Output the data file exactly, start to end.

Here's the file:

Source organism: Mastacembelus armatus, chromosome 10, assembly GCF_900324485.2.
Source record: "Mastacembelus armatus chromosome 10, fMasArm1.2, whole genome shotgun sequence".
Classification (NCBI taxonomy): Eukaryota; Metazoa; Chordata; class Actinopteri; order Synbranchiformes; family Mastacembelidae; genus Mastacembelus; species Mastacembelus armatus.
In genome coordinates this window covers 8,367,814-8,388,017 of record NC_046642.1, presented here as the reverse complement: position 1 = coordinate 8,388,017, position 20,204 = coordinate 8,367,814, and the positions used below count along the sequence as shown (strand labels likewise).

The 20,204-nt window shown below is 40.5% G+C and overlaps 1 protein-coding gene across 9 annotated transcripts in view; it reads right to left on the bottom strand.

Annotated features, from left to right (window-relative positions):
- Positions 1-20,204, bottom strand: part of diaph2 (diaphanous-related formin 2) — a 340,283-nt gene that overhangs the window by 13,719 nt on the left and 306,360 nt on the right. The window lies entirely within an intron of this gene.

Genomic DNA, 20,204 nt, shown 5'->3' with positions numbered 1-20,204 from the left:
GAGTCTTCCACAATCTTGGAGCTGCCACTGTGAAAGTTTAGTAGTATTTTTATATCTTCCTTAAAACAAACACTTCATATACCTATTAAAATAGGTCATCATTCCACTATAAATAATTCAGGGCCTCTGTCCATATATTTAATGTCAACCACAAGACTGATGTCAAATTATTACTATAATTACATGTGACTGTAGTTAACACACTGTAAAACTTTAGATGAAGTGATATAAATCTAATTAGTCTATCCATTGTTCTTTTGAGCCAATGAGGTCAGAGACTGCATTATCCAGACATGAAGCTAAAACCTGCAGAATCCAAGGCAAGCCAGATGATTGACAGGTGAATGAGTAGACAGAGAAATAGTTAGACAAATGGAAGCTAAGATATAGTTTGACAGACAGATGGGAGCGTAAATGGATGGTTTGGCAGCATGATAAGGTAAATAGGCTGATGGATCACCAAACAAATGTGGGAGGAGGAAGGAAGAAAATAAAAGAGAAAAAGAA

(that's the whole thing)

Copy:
Source organism: Mastacembelus armatus, chromosome 10, assembly GCF_900324485.2.
Source record: "Mastacembelus armatus chromosome 10, fMasArm1.2, whole genome shotgun sequence".
Classification (NCBI taxonomy): Eukaryota; Metazoa; Chordata; class Actinopteri; order Synbranchiformes; family Mastacembelidae; genus Mastacembelus; species Mastacembelus armatus.
In genome coordinates this window covers 8,367,814-8,388,017 of record NC_046642.1, presented here as the reverse complement: position 1 = coordinate 8,388,017, position 20,204 = coordinate 8,367,814, and the positions used below count along the sequence as shown (strand labels likewise).

The 20,204-nt window shown below is 40.5% G+C and overlaps 1 protein-coding gene across 9 annotated transcripts in view; it reads right to left on the bottom strand.

Annotated features, from left to right (window-relative positions):
- Positions 1-20,204, bottom strand: part of diaph2 (diaphanous-related formin 2) — a 340,283-nt gene that overhangs the window by 13,719 nt on the left and 306,360 nt on the right. The window lies entirely within an intron of this gene.

Genomic DNA, 20,204 nt, shown 5'->3' with positions numbered 1-20,204 from the left:
GAGTCTTCCACAATCTTGGAGCTGCCACTGTGAAAGTTTAGTAGTATTTTTATATCTTCCTTAAAACAAACACTTCATATACCTATTAAAATAGGTCATCATTCCACTATAAATAATTCAGGGCCTCTGTCCATATATTTAATGTCAACCACAAGACTGATGTCAAATTATTACTATAATTACATGTGACTGTAGTTAACACACTGTAAAACTTTAGATGAAGTGATATAAATCTAATTAGTCTATCCATTGTTCTTTTGAGCCAATGAGGTCAGAGACTGCATTATCCAGACATGAAGCTAAAACCTGCAGAATCCAAGGCAAGCCAGATGATTGACAGGTGAATGAGTAGACAGAGAAATAGTTAGACAAATGGAAGCTAAGATATAGTTTGACAGACAGATGGGAGCGTAAATGGATGGTTTGGCAGCATGATAAGGTAAATAGGCTGATGGATCACCAAACAAATGTGGGAGGAGGAAGGAAGAAAATAAAAGAGAAAAAGAA